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CHP announces new laws affecting motorists

Friday, January 3rd, 2014
Issue 01, Volume 18.

SACRAMENTO - The California Highway Patrol has issued a reminder regarding several new laws or changes to existing law that went into effect in 2014. The following are summaries of some transportation-related laws that, unless otherwise stated, went into effect on Jan. 1.

Amber Alert: Expansion (AB 535, Quirk): This law requires law enforcement to request activation of the Amber Alerts after receiving a report that a child has been taken abducted by anyone, including a custodial parent or guardian, who may cause serious bodily injury or death to the child.

Bicycles: Passing Distance (AB 1371, Bradford): This law prohibits motorists from passing a bicycle with less than three feet between any part of the vehicle and any part of the bicycle or driver. When three feet is not possible, the motor vehicle must slow to a reasonable and prudent speed and only pass when no danger is present to the bicyclist. Failing to do so can incur a fine, regardless of a collision or not. This law will go into effect Sept. 16.

Charter Bus Carriers: Limousines: Emergency Exits (SB 109, Corbett): By January 1, 2016, every limousine that has been modified or extended to accommodate additional passengers shall have two rear doors and one or two internally removable rear emergency windows. If such modifications occurred on or after July of 2015, these requirements apply immediately after July 1, 2015. All new limousines manufactured after January 1, 2015 must meet these requirements as well.

High Occupancy Vehicle Lanes (AB 266 / SB 286, Yee / Blumenfield): Together these laws extend sunset dates for Advertisement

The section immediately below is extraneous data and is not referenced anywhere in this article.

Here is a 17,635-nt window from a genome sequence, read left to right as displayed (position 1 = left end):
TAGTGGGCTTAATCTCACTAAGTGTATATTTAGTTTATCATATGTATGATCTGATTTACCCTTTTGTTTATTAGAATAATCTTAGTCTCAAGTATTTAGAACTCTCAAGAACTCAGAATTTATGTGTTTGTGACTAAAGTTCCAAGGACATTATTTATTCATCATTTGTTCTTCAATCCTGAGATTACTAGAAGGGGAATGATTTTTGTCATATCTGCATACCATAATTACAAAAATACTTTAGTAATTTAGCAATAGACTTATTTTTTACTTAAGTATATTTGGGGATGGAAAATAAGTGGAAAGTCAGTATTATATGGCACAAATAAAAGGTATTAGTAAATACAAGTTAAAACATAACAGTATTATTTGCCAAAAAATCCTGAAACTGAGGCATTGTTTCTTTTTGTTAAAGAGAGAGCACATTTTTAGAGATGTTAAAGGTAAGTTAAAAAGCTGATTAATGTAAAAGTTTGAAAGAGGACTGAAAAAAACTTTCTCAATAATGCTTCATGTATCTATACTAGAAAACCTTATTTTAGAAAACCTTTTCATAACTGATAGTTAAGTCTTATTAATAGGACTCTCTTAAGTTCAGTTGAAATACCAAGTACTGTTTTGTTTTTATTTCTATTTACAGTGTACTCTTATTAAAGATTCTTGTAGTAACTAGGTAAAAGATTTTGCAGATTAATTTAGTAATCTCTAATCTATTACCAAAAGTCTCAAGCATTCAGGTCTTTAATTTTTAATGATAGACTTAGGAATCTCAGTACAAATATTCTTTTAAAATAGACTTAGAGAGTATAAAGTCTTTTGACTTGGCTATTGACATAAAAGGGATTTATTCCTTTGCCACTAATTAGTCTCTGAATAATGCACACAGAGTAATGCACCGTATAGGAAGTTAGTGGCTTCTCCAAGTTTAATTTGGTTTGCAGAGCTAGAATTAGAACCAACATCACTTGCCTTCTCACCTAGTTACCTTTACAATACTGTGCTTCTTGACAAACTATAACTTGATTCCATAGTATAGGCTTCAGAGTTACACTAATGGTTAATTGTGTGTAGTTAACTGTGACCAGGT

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low emission, zero emission vehicles to operate in high occupancy vehicle lanes (HOV) without meeting

occupancy requirements to January 1, 2019.

Hit and Run: Statute of Limitations (AB 184, Gatto): This law extends the statute of limitations for hit-and-run collisions in which death or permanent, serious injury was a result. A criminal complaint may be filed within three years of the offense, or one year after the person was initially identified by law enforcement as a suspect in the commission of the offense, which ever comes later, but in no case more than six years after the offense.

Registration Fees: Vehicle Theft (AB 767, Levine): This law authorizes counties to increase registration fees by $1 for passenger vehicles and $2 for commercial vehicles to fund programs related to vehicle theft crimes in those counties.

Search Warrants: Chemical Tests (SB 717, DeSaulnier): This amendment to current law authorizes the issuance of a search warrant to draw blood from a person in a reasonable, medically-approved manner, to show that the person violated misdemeanor DUI provisions when that person has refused an officer’s request to submit to, or has failed to complete, a blood test. This law has been operative since September 20, 2013.

Teen Drivers (SB 194, Galgiani): This law prohibits a person who is under 18 years of age from using an electronic wireless communications device to write, send, or read a text-based communication while driving, even if it is equipped with a hands-free device.

For complete information on chaptered bills enacted in

2013, please refer to the Legislative Counsel website at



Comment Profile ImageDenny
Comment #1 | Saturday, Jan 4, 2014 at 10:34 am
Given that the absence of installed sidewalks and curbing on the North side of Stagecoach between Mission Road and Knollwood Avenue remains a serious safety issue and given that pedestrian fatalities have occurred there in the past, those who travel in the vicinity of the High School should know and understand the following: